Archive for September, 2010

September 25 is National Prescription Drug Take-Back Day

Posted by on September 20th, 2010

The Federal Drug Enforcement Agency is encouraging people across the United States to clean out their medicine cabinets on September 25th.  That day is the first ever DEA Take-Back Prescription event, where at over 3400 sites nationwide, the DEA and local law enforcement, along with public heath partners will collect potentially dangerous expired, unused, and unwanted prescription drugs for safe destruction.

Collection sites in every local community can be found by going to . This site is continuously updated with new take-back locations. In addition, you can now go to: to download a public service announcement about the initiative and learn more about the dangers of keeping old prescription medication around the home.

It’s unsafe to keep old and expired medication around the home, as it is a danger to children and teenagers who might take them, as well, over time the chemical properties in the pills change and make them no longer effective.

If you can’t dispose of your pills at an event like this, or at a local health centre that accepts old medication, the DEA advises that to throw out old pills you should:

  • Take the meds out of their bottles;
  • Mix them with something unappealing like used kitty litter or coffee grounds
  • Seal them in a bag of disposable container, and throw them away
  • Drugs thrown in the thrash in their bottles can be retrieved and abused

The Problem with Household Spoons and Dosing Medication

Posted by on September 14th, 2010

A spoonful of sugar might help the medicine go down in a most delightful way, but the size of that spoonful could be dangerous to you or your children’s health. A study in the Annals of Internal Medicine reports that people who use household spoons to dispense common over-the-counter medicine rarely get the dosage correct.

The study looked at 71 teaspoons and 49 tablespoons collected from 25 households in Attica, Greece. It found that the capacity of the teaspoons ranged from 2.5ml to 7.3ml, with an average and median volume of 4.4ml. The capacity of the tablespoons ranged from 6.7ml to 13.4ml, with an average of 10.4ml and a median of 10.3ml. What this means is a parent using one of the biggest domestic teaspoons would be giving their child 192 per cent more medicine than a parent using the smallest teaspoon and the difference was 100 per cent for the tablespoons. This increases the chance of a child receiving an overdose or indeed too little medication. It’s recommended that instead of reaching for the spoon, that it’s always best to use the measuring syringe that comes with most liquid children’s medication, and pour a correct dosage. Save the spoons strictly for the spoonful of sugar! If your medication didn’t come with the measuring syringe, or a dose spoon, they are easy to pick up at many stores.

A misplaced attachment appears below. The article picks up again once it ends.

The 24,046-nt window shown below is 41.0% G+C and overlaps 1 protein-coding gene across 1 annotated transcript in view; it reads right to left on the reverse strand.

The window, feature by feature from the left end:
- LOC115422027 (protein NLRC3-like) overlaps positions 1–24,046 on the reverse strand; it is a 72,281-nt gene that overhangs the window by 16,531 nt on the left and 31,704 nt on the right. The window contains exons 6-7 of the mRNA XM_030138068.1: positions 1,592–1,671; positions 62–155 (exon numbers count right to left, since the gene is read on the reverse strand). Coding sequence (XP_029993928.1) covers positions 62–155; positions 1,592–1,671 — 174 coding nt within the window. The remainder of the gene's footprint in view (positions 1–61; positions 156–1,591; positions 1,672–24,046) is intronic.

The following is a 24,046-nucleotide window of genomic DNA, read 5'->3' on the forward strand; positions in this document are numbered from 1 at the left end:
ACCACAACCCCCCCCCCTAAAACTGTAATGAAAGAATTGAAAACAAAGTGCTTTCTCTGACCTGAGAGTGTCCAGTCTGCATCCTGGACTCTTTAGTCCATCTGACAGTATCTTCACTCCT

The side effects of too much medicine can be more pronounced in children, Excitability may occur — or extreme drowsiness, nausea or dizziness. Another thing to be concerned about is the common ingredient, acetaminophen, which can do serious liver damage if used to excess.

Brand-Name Drug Prices Continue to Rise for Consumers

Posted by on September 7th, 2010

The annual report from the AARP that looks at the cost of brand-name medication for American consumers came out last week and once again showed that the cost of drugs for Americans are increasing at an alarming rate. In 2009 the cost of the most popular brand-name drugs in the U.S. jumped more than 8 percent according to the study, that’s after a 7-percent increase in 2008. Overall inflation has been measured at 13.3 percent since 2004, while the cost of brand-name drugs has jumped a shocking 41.5 percent since then. This means that in just over 5 years, the rate of drug price increases has been over 3 times the rate of inflation! It is study after study like this that confirms that Americans pay too much for their prescription medication and it’s what drives us here at Canada Drugs to continue to be a source for lower priced alternatives for our customers.

All but six of the 217 brand name prescription drugs studied by AARP had retail price increases exceeding general inflation last year.  Each of the top 25-selling brand name drugs had price increases, with most jumping more than five percent.  Prostate drug Flomax (0.4 mg capsules) saw the largest increase in this top-selling group, climbing 24.8 percent during 2009.  Canada Drugs offers a comparable generic to Flomax that will save those taking it up to 70% off of what they are paying for the ever increasing brand price. Order generic Tamsulosin and see how much you can save.

The numbers in these studies are easy to ignore in the abstract, but at Canada Drugs we hear stories from our patients that put them in perspective. When prices rise 3 times the rate of inflation, it means real financial hardship to people on a fixed income and forces people to either stop taking the important medication they need or cut back in other places in order to afford their prescription. We are driven to the Global Leader in Prescription Drug Savings, because at Canada Drugs we don’t want to see people have to go without their medication because of these massive price increases. We are committed to offering our customers an affordable way to access their important medication.